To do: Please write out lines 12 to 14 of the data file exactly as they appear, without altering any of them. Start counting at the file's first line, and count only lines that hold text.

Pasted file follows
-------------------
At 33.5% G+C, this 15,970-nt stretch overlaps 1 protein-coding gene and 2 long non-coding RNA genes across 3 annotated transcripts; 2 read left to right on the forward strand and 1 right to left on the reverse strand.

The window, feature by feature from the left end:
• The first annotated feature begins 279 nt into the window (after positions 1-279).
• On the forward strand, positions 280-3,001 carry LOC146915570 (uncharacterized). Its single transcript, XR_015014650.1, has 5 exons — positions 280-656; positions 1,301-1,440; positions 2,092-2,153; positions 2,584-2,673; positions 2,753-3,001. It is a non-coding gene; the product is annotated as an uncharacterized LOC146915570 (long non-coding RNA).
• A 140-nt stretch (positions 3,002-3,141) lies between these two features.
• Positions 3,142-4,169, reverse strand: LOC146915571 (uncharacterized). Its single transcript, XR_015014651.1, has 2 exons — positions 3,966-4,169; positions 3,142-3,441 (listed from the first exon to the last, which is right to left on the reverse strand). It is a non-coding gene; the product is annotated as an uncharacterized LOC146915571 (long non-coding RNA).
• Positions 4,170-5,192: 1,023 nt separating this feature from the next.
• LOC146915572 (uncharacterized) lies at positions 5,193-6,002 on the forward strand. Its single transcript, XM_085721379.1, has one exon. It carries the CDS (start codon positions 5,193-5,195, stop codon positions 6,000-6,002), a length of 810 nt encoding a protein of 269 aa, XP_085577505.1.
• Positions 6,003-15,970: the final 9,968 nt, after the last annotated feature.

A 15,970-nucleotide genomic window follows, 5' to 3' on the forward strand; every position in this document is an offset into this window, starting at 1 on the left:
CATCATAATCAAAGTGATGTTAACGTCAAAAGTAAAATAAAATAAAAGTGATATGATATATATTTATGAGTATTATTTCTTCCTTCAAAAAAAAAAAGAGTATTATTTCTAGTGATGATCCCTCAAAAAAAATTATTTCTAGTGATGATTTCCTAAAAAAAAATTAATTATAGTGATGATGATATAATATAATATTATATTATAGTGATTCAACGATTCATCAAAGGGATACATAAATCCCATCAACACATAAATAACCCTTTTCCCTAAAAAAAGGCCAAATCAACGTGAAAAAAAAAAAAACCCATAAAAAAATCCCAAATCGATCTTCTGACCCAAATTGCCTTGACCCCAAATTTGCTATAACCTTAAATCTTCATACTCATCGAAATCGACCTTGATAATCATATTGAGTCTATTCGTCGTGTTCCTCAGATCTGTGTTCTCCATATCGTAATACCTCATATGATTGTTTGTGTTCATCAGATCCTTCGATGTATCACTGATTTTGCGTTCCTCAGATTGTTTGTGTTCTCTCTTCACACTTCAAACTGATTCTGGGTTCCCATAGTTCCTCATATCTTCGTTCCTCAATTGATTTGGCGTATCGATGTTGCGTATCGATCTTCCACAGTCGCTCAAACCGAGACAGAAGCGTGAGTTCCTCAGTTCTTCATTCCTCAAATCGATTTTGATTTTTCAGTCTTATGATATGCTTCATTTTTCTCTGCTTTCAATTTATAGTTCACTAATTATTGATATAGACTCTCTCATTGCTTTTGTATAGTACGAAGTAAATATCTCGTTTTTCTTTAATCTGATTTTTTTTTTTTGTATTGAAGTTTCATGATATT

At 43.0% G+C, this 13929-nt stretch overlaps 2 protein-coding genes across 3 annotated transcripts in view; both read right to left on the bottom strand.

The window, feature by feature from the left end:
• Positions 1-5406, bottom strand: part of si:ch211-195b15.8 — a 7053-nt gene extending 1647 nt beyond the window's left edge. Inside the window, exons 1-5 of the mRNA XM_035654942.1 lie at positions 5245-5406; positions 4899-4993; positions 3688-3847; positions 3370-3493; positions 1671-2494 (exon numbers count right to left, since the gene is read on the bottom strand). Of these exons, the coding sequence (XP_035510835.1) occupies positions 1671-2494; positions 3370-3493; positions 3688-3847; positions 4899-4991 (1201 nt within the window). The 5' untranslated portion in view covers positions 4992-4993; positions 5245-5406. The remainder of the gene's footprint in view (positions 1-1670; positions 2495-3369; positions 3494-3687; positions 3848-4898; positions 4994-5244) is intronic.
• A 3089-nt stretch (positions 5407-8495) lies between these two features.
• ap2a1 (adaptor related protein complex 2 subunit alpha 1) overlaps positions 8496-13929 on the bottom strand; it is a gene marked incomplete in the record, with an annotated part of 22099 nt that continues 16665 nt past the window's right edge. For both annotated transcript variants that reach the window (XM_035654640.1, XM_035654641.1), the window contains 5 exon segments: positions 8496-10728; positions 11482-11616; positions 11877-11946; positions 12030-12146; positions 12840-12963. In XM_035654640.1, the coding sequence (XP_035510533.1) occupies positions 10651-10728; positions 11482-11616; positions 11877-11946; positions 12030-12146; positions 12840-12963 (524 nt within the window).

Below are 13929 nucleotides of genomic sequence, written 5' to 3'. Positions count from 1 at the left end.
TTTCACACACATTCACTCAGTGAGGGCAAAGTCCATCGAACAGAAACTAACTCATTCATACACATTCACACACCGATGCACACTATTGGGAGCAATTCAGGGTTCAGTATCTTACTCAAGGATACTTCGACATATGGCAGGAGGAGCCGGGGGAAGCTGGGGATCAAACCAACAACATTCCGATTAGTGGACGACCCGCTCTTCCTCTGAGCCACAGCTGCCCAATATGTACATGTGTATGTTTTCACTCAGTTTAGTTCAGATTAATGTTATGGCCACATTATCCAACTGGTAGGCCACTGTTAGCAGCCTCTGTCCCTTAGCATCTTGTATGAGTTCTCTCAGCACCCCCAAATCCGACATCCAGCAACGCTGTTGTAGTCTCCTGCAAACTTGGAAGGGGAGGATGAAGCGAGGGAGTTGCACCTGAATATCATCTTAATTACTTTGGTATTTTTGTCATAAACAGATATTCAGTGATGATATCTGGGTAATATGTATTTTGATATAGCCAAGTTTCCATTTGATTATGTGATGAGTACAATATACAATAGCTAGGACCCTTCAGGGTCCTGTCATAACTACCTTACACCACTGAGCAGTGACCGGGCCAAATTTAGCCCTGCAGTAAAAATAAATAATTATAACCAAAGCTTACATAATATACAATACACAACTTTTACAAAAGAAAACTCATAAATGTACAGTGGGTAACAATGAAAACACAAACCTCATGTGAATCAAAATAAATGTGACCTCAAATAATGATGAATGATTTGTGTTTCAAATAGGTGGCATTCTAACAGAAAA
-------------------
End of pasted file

At 43.0% G+C, this 13929-nt stretch overlaps 2 protein-coding genes across 3 annotated transcripts in view; both read right to left on the bottom strand.

The window, feature by feature from the left end:
• Positions 1-5406, bottom strand: part of si:ch211-195b15.8 — a 7053-nt gene extending 1647 nt beyond the window's left edge. Inside the window, exons 1-5 of the mRNA XM_035654942.1 lie at positions 5245-5406; positions 4899-4993; positions 3688-3847; positions 3370-3493; positions 1671-2494 (exon numbers count right to left, since the gene is read on the bottom strand). Of these exons, the coding sequence (XP_035510835.1) occupies positions 1671-2494; positions 3370-3493; positions 3688-3847; positions 4899-4991 (1201 nt within the window). The 5' untranslated portion in view covers positions 4992-4993; positions 5245-5406. The remainder of the gene's footprint in view (positions 1-1670; positions 2495-3369; positions 3494-3687; positions 3848-4898; positions 4994-5244) is intronic.